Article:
a particular priest under consideration. Hypothetically, I would say that the first time
you get one of these requests, it might take you over four hours to honestly and completely answer the questions, and if the priest you have been consulted about is
ordained a Bishop, you might follow his work as a Bishop and pray for him, because you helped put him in that incredibly difficult and often thankless job. Who would mind having some lay people praying for you?
So, lay people have been consulted in this process, and the Church survives. It is
tragic that it has been kept under wraps. It should be hollered from hill tops and
tweeted ad nauseum. It is pathetic that involvement of the laity in so many aspects of
Church administration is not marked but actively hidden. The Council should make a
recommendation to mandate consultation of the laity in this process, even limited as
they have discussed, for members of diocesan financial and pastoral councils. It’s a
modest start, but it would be out in the light and thank God for that.
All of the papers for the Annual Conference of the CL Society of Great Britain and Ireland are submitted in advance. So, they are already bound as Proceedings and can be purchased now, from the CLSGB&I through its web site at:
The supply is limited for non-attendees, so act fast if you want to get the Proceedings. Direct your inquiries to Kate.
Without any doubt the best presentation of this CL Society of GB&I conference was given by The Very Rev. Charles J. Scicluna, Archbishop of Malta and President of the College of Recourses for the CDF. Before he became a Bishop in Malta, Bishop Scicluna spent many years as the Promoter of Justice in the CDF. His talk is entitled “The CDF College for Recourses in Cases of Reserved Delicts: Procedure and Jurisprudence”. Bishop Scicluna does not only explain the nature and breath of his work and that of the Collegio, but points to law and gives Commentary on what he deems important enough to include. His outline and explanations are well-organized and clear. He gives insights to the workings of the Collegio, who is on it, and in what order of seniority. He discusses when the members meet and for what work. This makes for not only solid, important information but interesting information as well. This entire presentation is in the Proceedings and should not be missed by any Canonist who works in Penal Law.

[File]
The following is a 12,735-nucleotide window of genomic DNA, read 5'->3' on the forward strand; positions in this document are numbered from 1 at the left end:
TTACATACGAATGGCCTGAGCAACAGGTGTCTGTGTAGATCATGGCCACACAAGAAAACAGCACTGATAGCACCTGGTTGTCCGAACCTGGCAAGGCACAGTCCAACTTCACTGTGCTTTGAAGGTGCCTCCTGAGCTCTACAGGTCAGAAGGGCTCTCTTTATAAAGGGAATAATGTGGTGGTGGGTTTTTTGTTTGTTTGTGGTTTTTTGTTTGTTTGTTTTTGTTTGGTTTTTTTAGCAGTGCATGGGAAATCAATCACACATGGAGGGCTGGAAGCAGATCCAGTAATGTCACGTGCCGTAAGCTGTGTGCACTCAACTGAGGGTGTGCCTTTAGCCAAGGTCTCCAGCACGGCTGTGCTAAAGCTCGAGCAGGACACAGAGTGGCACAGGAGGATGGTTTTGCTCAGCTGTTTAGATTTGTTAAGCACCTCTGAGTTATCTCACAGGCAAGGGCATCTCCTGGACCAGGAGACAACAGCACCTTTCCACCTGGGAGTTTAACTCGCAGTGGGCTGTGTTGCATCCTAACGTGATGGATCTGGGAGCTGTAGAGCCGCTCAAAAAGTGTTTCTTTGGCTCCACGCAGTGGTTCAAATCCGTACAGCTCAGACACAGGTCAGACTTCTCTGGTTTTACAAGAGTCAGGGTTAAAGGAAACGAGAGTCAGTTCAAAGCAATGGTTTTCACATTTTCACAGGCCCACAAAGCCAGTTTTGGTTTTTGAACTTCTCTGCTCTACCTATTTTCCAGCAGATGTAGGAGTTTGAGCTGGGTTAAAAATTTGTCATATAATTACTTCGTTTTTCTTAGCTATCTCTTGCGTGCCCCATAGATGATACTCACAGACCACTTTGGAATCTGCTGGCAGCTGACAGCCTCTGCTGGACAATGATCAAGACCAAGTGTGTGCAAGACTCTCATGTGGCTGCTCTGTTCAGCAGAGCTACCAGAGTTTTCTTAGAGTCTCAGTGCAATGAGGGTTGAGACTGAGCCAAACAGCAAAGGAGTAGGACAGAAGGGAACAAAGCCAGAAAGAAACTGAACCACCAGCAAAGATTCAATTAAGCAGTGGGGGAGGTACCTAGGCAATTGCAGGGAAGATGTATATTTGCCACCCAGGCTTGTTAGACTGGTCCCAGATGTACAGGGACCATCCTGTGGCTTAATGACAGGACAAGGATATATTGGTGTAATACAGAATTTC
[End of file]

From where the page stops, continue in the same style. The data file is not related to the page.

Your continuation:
In his presentation of “Open Questions and Points of Discussion in the Praxis and Jurisprudence of the CDF in Cases Concerning Possible Commission of ‘Graviora Delicta’” Rev. Robert Geisinger, S. J. left more questions than answers. This was valuable to hear from the Promoter of Justice for the CDF. A native of Chicago, Geisinger was explicit in what he had answers for, and what he did not. If he did not, that topic is still under discussion at the CDF. For lawyers in a controversy, both are extremely important to be aware of. It’s always a challenge to try to make new law where only questions exist, even if it is the Church. He went over what is a delict? What intent is needed? What is habitually imperfect? What is in and out of the extrajudicial forum? Father Geisinger is known as one of the most approachable officials anywhere in the Vatican, and he is a popular speaker internationally. He will give a major address at the CLSA conference in October in Indianapolis. In these Proceedings, his talk is outlined in 35 comprehensive Power Point panels. In the CLSA October Proceedings, his talk will be published in full.